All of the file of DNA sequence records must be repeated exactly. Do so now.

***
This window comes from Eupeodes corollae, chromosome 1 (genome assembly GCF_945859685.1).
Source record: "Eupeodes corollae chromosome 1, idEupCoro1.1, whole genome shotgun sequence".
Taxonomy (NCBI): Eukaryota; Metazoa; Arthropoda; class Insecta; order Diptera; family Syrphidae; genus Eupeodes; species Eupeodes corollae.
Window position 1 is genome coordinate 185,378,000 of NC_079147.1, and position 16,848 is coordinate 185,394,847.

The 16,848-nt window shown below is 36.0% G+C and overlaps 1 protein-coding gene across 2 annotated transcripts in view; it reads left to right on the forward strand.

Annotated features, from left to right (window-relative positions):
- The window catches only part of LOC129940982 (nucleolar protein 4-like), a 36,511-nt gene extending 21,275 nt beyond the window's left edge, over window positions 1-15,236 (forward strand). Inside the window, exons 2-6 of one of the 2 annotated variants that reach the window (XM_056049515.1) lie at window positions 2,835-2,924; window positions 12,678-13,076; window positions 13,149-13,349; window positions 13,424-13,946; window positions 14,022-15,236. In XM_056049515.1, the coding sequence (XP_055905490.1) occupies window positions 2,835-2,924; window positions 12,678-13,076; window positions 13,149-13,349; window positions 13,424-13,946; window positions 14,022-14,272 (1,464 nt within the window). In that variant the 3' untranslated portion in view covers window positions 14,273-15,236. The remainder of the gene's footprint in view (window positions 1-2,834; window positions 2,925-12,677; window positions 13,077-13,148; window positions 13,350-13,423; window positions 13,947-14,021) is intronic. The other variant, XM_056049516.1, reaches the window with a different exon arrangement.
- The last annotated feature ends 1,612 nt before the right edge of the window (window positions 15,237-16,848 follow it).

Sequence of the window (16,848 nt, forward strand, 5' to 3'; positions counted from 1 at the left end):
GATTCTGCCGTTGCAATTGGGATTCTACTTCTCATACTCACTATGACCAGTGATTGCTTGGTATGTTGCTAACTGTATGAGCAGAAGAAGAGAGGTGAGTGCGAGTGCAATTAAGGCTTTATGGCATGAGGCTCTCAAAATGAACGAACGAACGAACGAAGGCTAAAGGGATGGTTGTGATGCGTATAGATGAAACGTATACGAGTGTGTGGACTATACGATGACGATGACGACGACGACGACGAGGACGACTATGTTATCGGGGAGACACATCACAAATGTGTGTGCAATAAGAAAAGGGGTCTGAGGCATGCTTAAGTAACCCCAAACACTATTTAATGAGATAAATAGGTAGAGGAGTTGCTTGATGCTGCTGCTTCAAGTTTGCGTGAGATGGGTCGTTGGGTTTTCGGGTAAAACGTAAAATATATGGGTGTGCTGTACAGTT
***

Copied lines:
This window comes from Eupeodes corollae, chromosome 1 (genome assembly GCF_945859685.1).
Source record: "Eupeodes corollae chromosome 1, idEupCoro1.1, whole genome shotgun sequence".
Taxonomy (NCBI): Eukaryota; Metazoa; Arthropoda; class Insecta; order Diptera; family Syrphidae; genus Eupeodes; species Eupeodes corollae.
Window position 1 is genome coordinate 185,378,000 of NC_079147.1, and position 16,848 is coordinate 185,394,847.

The 16,848-nt window shown below is 36.0% G+C and overlaps 1 protein-coding gene across 2 annotated transcripts in view; it reads left to right on the forward strand.

Annotated features, from left to right (window-relative positions):
- The window catches only part of LOC129940982 (nucleolar protein 4-like), a 36,511-nt gene extending 21,275 nt beyond the window's left edge, over window positions 1-15,236 (forward strand). Inside the window, exons 2-6 of one of the 2 annotated variants that reach the window (XM_056049515.1) lie at window positions 2,835-2,924; window positions 12,678-13,076; window positions 13,149-13,349; window positions 13,424-13,946; window positions 14,022-15,236. In XM_056049515.1, the coding sequence (XP_055905490.1) occupies window positions 2,835-2,924; window positions 12,678-13,076; window positions 13,149-13,349; window positions 13,424-13,946; window positions 14,022-14,272 (1,464 nt within the window). In that variant the 3' untranslated portion in view covers window positions 14,273-15,236. The remainder of the gene's footprint in view (window positions 1-2,834; window positions 2,925-12,677; window positions 13,077-13,148; window positions 13,350-13,423; window positions 13,947-14,021) is intronic. The other variant, XM_056049516.1, reaches the window with a different exon arrangement.
- The last annotated feature ends 1,612 nt before the right edge of the window (window positions 15,237-16,848 follow it).

Sequence of the window (16,848 nt, forward strand, 5' to 3'; positions counted from 1 at the left end):
GATTCTGCCGTTGCAATTGGGATTCTACTTCTCATACTCACTATGACCAGTGATTGCTTGGTATGTTGCTAACTGTATGAGCAGAAGAAGAGAGGTGAGTGCGAGTGCAATTAAGGCTTTATGGCATGAGGCTCTCAAAATGAACGAACGAACGAACGAAGGCTAAAGGGATGGTTGTGATGCGTATAGATGAAACGTATACGAGTGTGTGGACTATACGATGACGATGACGACGACGACGACGAGGACGACTATGTTATCGGGGAGACACATCACAAATGTGTGTGCAATAAGAAAAGGGGTCTGAGGCATGCTTAAGTAACCCCAAACACTATTTAATGAGATAAATAGGTAGAGGAGTTGCTTGATGCTGCTGCTTCAAGTTTGCGTGAGATGGGTCGTTGGGTTTTCGGGTAAAACGTAAAATATATGGGTGTGCTGTACAGTT